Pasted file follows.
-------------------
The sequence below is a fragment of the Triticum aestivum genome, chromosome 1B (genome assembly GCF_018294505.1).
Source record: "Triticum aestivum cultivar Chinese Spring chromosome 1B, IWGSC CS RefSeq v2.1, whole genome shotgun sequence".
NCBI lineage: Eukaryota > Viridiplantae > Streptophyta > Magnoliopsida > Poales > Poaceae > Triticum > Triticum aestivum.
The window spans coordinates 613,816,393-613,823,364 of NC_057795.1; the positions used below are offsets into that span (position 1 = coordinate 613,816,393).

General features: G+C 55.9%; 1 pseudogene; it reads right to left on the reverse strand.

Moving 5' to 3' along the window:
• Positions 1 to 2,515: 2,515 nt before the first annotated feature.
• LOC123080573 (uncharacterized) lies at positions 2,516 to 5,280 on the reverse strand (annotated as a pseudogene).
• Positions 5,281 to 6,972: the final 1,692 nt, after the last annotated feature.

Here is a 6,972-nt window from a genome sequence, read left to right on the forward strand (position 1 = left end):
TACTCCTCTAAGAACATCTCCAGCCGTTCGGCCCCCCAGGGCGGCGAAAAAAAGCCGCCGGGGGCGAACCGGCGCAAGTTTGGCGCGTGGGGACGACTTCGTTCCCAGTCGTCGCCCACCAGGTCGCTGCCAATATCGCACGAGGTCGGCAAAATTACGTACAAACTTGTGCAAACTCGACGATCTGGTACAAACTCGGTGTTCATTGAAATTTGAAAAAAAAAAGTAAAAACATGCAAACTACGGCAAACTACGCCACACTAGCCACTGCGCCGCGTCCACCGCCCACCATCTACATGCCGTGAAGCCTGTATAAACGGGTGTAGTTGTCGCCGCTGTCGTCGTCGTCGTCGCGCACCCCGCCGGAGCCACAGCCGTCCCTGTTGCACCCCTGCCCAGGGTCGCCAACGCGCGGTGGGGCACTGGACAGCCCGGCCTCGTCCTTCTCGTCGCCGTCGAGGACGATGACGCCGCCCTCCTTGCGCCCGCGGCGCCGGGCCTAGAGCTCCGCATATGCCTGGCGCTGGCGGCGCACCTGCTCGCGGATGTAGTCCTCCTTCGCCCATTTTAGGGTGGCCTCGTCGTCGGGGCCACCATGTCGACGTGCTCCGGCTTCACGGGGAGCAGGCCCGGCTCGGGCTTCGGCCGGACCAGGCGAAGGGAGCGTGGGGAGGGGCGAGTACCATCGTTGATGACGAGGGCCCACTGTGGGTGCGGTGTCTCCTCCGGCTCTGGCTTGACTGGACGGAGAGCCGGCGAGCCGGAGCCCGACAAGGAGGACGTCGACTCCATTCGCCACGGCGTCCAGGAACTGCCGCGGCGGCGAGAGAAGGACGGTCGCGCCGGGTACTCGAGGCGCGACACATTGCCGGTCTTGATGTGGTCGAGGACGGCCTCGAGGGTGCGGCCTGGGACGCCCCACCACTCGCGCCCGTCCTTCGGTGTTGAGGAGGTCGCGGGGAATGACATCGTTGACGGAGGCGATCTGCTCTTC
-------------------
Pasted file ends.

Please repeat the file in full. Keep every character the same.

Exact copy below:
The sequence below is a fragment of the Triticum aestivum genome, chromosome 1B (genome assembly GCF_018294505.1).
Source record: "Triticum aestivum cultivar Chinese Spring chromosome 1B, IWGSC CS RefSeq v2.1, whole genome shotgun sequence".
NCBI lineage: Eukaryota > Viridiplantae > Streptophyta > Magnoliopsida > Poales > Poaceae > Triticum > Triticum aestivum.
The window spans coordinates 613,816,393-613,823,364 of NC_057795.1; the positions used below are offsets into that span (position 1 = coordinate 613,816,393).

General features: G+C 55.9%; 1 pseudogene; it reads right to left on the reverse strand.

Moving 5' to 3' along the window:
• Positions 1 to 2,515: 2,515 nt before the first annotated feature.
• LOC123080573 (uncharacterized) lies at positions 2,516 to 5,280 on the reverse strand (annotated as a pseudogene).
• Positions 5,281 to 6,972: the final 1,692 nt, after the last annotated feature.

Here is a 6,972-nt window from a genome sequence, read left to right on the forward strand (position 1 = left end):
TACTCCTCTAAGAACATCTCCAGCCGTTCGGCCCCCCAGGGCGGCGAAAAAAAGCCGCCGGGGGCGAACCGGCGCAAGTTTGGCGCGTGGGGACGACTTCGTTCCCAGTCGTCGCCCACCAGGTCGCTGCCAATATCGCACGAGGTCGGCAAAATTACGTACAAACTTGTGCAAACTCGACGATCTGGTACAAACTCGGTGTTCATTGAAATTTGAAAAAAAAAAGTAAAAACATGCAAACTACGGCAAACTACGCCACACTAGCCACTGCGCCGCGTCCACCGCCCACCATCTACATGCCGTGAAGCCTGTATAAACGGGTGTAGTTGTCGCCGCTGTCGTCGTCGTCGTCGCGCACCCCGCCGGAGCCACAGCCGTCCCTGTTGCACCCCTGCCCAGGGTCGCCAACGCGCGGTGGGGCACTGGACAGCCCGGCCTCGTCCTTCTCGTCGCCGTCGAGGACGATGACGCCGCCCTCCTTGCGCCCGCGGCGCCGGGCCTAGAGCTCCGCATATGCCTGGCGCTGGCGGCGCACCTGCTCGCGGATGTAGTCCTCCTTCGCCCATTTTAGGGTGGCCTCGTCGTCGGGGCCACCATGTCGACGTGCTCCGGCTTCACGGGGAGCAGGCCCGGCTCGGGCTTCGGCCGGACCAGGCGAAGGGAGCGTGGGGAGGGGCGAGTACCATCGTTGATGACGAGGGCCCACTGTGGGTGCGGTGTCTCCTCCGGCTCTGGCTTGACTGGACGGAGAGCCGGCGAGCCGGAGCCCGACAAGGAGGACGTCGACTCCATTCGCCACGGCGTCCAGGAACTGCCGCGGCGGCGAGAGAAGGACGGTCGCGCCGGGTACTCGAGGCGCGACACATTGCCGGTCTTGATGTGGTCGAGGACGGCCTCGAGGGTGCGGCCTGGGACGCCCCACCACTCGCGCCCGTCCTTCGGTGTTGAGGAGGTCGCGGGGAATGACATCGTTGACGGAGGCGATCTGCTCTTC